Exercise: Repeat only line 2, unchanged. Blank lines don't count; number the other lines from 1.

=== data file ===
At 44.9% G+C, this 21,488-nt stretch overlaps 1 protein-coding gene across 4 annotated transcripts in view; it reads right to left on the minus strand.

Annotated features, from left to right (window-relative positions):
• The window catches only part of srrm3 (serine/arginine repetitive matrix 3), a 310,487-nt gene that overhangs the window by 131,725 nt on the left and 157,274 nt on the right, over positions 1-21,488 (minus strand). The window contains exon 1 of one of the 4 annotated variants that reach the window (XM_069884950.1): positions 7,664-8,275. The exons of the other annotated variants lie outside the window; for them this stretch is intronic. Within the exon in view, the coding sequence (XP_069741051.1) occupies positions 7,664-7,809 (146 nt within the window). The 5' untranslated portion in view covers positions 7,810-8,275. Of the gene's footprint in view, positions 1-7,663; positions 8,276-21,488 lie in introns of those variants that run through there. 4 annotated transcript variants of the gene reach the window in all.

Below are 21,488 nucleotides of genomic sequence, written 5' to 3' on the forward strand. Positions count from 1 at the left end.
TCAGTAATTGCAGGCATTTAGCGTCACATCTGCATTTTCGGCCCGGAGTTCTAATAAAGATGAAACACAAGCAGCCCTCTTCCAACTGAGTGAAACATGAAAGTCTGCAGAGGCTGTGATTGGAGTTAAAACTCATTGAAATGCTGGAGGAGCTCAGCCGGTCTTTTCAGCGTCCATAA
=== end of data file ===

Annotated features, from left to right (window-relative positions):